EDITORIAL: Seriously damaged police image

If there is an appropriate statement that best describes the status of the Philippine National Police (PNP), it is the public perception that it has become a damaged agency, its image grimly beaten by accusations that have add more injury and harm to its already ruined credibility.

In 2023 alone, three incidents that have received national attention have also put in jeopardy whatever trustworthiness is left with the PNP. Though the cases have their provenance early on, the impact it has created further debases the integrity of the national police.

First, there was the series of ambushes leading to the killing or critical wounding of high-profile politicians. Though a few of the cases have been linked to personal grudge and drugs, the way these incidents have occurred define the way the PNP has been pursuing some of its most important obligations, especially in protecting public servants and apprehending peace and order adversaries before they can make a strike.

The incidents were preceded by the call of the interior and local government secretary, with the concurrence of the PNP chief, for all full-fledged colonels and star-ranked police officer to submit courtesy resignations as part of the plan to cleanse the agency of cops who are deeply involved in drugs and related activities.

Second, during the recent Senate hearing, the status of Negros Oriental as a haven for private armies and political killings has finally been discussed without fear of the unknown. The expose started after the late governor Roel Degamo was assassinated by former military servicemen who had become part of the private militia of a supposedly notorious politico.

Based on the official PNP report, from 2018 to the present, murders and assassinations in the province reached over 500 deaths, a figure that really stunned those who heard it. If records from 2011 to 2018 are included, the killing spree is likely to hit 1,000 cases. In contrast, the slay records of the most prosperous provinces around the archipelago, assessed separately, do not even come close to Negros Oriental’s figures.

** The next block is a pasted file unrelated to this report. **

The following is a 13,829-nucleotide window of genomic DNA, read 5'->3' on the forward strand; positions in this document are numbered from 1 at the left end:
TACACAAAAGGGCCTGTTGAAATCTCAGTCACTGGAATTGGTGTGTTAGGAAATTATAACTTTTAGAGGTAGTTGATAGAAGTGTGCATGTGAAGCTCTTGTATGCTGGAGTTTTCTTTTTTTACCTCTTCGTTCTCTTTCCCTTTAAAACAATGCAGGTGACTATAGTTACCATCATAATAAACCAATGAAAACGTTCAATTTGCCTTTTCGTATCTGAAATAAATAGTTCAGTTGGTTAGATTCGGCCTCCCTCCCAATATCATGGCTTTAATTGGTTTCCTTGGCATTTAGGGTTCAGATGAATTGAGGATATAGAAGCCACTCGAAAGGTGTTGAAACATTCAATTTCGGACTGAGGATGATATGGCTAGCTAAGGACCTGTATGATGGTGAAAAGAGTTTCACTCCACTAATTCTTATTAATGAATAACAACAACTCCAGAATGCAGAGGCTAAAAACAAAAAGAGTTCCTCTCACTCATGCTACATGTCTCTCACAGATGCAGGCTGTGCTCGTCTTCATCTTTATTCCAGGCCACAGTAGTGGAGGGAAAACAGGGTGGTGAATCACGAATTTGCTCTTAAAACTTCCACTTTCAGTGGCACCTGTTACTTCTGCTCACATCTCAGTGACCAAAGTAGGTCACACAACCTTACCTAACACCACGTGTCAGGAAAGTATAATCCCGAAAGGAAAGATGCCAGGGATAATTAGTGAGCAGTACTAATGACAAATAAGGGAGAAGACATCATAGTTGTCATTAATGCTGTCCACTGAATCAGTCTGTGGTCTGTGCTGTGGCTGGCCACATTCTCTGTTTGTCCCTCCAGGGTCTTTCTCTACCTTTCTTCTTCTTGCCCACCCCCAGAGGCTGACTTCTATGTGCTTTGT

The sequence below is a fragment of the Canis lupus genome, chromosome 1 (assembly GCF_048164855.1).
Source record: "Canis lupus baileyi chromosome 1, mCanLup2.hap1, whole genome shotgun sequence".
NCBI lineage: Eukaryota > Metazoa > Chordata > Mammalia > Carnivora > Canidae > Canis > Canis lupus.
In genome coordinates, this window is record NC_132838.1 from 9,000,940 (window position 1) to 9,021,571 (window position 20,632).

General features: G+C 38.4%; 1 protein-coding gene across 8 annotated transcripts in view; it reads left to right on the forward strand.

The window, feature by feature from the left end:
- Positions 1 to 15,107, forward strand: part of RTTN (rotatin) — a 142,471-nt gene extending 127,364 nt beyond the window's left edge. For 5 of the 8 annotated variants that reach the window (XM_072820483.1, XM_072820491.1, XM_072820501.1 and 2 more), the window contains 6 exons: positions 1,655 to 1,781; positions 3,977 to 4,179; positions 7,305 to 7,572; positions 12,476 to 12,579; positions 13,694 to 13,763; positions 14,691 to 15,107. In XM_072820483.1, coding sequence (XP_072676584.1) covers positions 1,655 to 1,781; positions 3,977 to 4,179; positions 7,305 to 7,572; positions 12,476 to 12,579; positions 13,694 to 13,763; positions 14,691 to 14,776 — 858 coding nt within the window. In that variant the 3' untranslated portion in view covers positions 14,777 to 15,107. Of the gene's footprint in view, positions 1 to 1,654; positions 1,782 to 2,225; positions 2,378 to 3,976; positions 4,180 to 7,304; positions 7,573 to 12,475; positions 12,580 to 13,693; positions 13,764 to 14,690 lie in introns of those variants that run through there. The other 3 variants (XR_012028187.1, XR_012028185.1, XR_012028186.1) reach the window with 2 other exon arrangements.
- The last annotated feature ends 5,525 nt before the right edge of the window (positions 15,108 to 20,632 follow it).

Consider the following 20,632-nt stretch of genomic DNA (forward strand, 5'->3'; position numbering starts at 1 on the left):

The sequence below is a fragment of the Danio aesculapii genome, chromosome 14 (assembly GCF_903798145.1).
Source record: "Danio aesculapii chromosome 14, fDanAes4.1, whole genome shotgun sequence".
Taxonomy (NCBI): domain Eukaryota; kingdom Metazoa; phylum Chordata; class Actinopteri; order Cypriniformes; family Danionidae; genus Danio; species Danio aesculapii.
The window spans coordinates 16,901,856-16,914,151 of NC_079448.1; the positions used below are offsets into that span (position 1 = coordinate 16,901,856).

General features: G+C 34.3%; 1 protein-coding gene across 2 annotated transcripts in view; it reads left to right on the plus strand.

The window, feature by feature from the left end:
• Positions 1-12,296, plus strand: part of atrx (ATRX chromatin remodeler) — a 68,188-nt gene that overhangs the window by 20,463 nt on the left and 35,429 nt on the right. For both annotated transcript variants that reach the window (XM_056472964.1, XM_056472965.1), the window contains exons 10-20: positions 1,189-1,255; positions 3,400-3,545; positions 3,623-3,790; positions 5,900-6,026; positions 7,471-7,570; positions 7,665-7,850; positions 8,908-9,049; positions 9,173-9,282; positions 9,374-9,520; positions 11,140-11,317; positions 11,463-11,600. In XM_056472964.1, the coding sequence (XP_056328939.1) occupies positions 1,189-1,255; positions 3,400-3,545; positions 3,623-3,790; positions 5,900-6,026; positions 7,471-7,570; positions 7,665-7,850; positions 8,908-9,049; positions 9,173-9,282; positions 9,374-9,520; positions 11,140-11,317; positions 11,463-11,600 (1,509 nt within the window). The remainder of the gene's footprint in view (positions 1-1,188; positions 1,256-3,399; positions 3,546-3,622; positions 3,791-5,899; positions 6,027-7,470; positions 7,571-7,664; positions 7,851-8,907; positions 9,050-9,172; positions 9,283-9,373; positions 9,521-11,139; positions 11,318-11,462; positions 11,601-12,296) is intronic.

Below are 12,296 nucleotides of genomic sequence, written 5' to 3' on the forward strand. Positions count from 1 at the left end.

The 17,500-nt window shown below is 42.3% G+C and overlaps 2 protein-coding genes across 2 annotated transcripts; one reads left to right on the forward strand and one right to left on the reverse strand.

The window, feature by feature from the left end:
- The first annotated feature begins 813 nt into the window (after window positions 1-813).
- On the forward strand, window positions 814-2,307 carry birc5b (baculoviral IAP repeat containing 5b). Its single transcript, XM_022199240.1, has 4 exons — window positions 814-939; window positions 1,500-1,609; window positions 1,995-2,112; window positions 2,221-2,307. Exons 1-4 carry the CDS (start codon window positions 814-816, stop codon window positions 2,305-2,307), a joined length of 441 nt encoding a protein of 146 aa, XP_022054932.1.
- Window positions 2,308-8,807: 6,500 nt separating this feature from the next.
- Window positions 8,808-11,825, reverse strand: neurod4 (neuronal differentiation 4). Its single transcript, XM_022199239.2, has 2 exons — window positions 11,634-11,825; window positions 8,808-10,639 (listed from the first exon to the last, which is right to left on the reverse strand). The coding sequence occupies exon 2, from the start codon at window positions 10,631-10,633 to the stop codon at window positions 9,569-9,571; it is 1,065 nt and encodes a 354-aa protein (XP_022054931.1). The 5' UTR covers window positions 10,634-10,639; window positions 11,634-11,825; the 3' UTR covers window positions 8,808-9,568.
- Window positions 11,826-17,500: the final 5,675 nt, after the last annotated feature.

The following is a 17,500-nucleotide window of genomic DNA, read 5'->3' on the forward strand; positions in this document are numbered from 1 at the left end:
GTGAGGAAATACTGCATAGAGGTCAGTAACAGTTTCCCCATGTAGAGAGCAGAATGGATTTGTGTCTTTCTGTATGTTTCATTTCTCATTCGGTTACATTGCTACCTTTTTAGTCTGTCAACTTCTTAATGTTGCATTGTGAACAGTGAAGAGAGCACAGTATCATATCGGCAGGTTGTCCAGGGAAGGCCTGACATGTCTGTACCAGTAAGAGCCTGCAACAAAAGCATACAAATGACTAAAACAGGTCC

Perhaps the worst case is the claim that generals are involved in the cover-up of the 990-kg shabu haul. A vlogger even declared the whole drug scandal is part of a ‘PNP triad’ and that the generals seen in the CCTV footage could be participants.

Viewing a CCRV, similar to seeing a boob tube video, may be interpreted either way and there’s no arguing the top police officials who allowed the removal of the handcuff of the suspect in the drug bust may have committed protocol violations.

The litany of abuses strongly blamed on police indecency, dishonesty, and fraud may be a manifestation that something is really going on within the national police structure. Even the argument that majority of the members of the PNP organization are incorruptible covers only a certain segment of the police body. Public perception about the police is always on the belief that after all the benefits granted to the cops, especially the doubling of their salaries, dishonesty remains a personal matter and not an institutional malady.

Of course, there is always a positive side to each negative reaction people have on the violations law enforcers commit. Every organization has its share of the crooks, which normally belong to the minority; nevertheless, it can destroy a well-intentioned institution.

As for the PNP, the damage created as a result of the scandals that have since gained national notoriety are things that are difficult to rectify over the short term. With the police organization getting more than the insults it received, the recent exposes of cops being involved in high-profile crimes cannot be addressed by simple amends. A through revamp is more reasonable than just allowing the corrupt law enforcers to fade into the sunset without being punished for their wrongdoings. The police owe much to the taxpayers in terms of decorum.

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